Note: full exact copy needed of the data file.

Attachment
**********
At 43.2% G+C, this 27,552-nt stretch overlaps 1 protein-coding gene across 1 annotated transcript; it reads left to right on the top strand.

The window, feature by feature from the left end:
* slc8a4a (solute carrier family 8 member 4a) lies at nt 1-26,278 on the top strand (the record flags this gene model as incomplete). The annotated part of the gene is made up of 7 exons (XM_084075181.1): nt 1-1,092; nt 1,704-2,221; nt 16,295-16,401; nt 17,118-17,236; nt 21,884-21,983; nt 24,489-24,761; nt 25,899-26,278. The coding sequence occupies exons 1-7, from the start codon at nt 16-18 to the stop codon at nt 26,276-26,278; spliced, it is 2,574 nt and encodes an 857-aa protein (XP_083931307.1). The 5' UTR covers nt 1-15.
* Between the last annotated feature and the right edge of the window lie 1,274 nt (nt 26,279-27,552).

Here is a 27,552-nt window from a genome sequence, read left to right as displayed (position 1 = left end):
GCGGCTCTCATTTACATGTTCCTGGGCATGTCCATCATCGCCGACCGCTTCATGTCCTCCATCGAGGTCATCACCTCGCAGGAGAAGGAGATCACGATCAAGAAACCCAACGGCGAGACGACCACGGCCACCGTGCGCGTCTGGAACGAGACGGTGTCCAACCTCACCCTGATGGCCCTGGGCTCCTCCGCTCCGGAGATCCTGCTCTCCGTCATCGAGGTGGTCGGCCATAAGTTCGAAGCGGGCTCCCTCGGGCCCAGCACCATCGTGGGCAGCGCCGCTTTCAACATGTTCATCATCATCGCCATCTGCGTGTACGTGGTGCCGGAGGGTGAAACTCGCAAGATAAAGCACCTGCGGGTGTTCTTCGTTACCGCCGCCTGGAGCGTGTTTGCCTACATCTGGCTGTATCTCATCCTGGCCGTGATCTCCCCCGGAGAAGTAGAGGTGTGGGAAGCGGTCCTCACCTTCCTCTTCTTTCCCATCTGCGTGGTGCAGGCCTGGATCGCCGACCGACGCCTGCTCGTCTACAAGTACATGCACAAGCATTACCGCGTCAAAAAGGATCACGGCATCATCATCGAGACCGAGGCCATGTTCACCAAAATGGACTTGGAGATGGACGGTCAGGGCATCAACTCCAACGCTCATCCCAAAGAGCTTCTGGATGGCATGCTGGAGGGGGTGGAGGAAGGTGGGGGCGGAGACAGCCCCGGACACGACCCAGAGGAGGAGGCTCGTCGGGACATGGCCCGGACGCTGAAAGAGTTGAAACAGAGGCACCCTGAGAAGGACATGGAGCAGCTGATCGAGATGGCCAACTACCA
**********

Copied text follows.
At 43.2% G+C, this 27,552-nt stretch overlaps 1 protein-coding gene across 1 annotated transcript; it reads left to right on the top strand.

The window, feature by feature from the left end:
* slc8a4a (solute carrier family 8 member 4a) lies at nt 1-26,278 on the top strand (the record flags this gene model as incomplete). The annotated part of the gene is made up of 7 exons (XM_084075181.1): nt 1-1,092; nt 1,704-2,221; nt 16,295-16,401; nt 17,118-17,236; nt 21,884-21,983; nt 24,489-24,761; nt 25,899-26,278. The coding sequence occupies exons 1-7, from the start codon at nt 16-18 to the stop codon at nt 26,276-26,278; spliced, it is 2,574 nt and encodes an 857-aa protein (XP_083931307.1). The 5' UTR covers nt 1-15.
* Between the last annotated feature and the right edge of the window lie 1,274 nt (nt 26,279-27,552).

Here is a 27,552-nt window from a genome sequence, read left to right as displayed (position 1 = left end):
GCGGCTCTCATTTACATGTTCCTGGGCATGTCCATCATCGCCGACCGCTTCATGTCCTCCATCGAGGTCATCACCTCGCAGGAGAAGGAGATCACGATCAAGAAACCCAACGGCGAGACGACCACGGCCACCGTGCGCGTCTGGAACGAGACGGTGTCCAACCTCACCCTGATGGCCCTGGGCTCCTCCGCTCCGGAGATCCTGCTCTCCGTCATCGAGGTGGTCGGCCATAAGTTCGAAGCGGGCTCCCTCGGGCCCAGCACCATCGTGGGCAGCGCCGCTTTCAACATGTTCATCATCATCGCCATCTGCGTGTACGTGGTGCCGGAGGGTGAAACTCGCAAGATAAAGCACCTGCGGGTGTTCTTCGTTACCGCCGCCTGGAGCGTGTTTGCCTACATCTGGCTGTATCTCATCCTGGCCGTGATCTCCCCCGGAGAAGTAGAGGTGTGGGAAGCGGTCCTCACCTTCCTCTTCTTTCCCATCTGCGTGGTGCAGGCCTGGATCGCCGACCGACGCCTGCTCGTCTACAAGTACATGCACAAGCATTACCGCGTCAAAAAGGATCACGGCATCATCATCGAGACCGAGGCCATGTTCACCAAAATGGACTTGGAGATGGACGGTCAGGGCATCAACTCCAACGCTCATCCCAAAGAGCTTCTGGATGGCATGCTGGAGGGGGTGGAGGAAGGTGGGGGCGGAGACAGCCCCGGACACGACCCAGAGGAGGAGGCTCGTCGGGACATGGCCCGGACGCTGAAAGAGTTGAAACAGAGGCACCCTGAGAAGGACATGGAGCAGCTGATCGAGATGGCCAACTACCA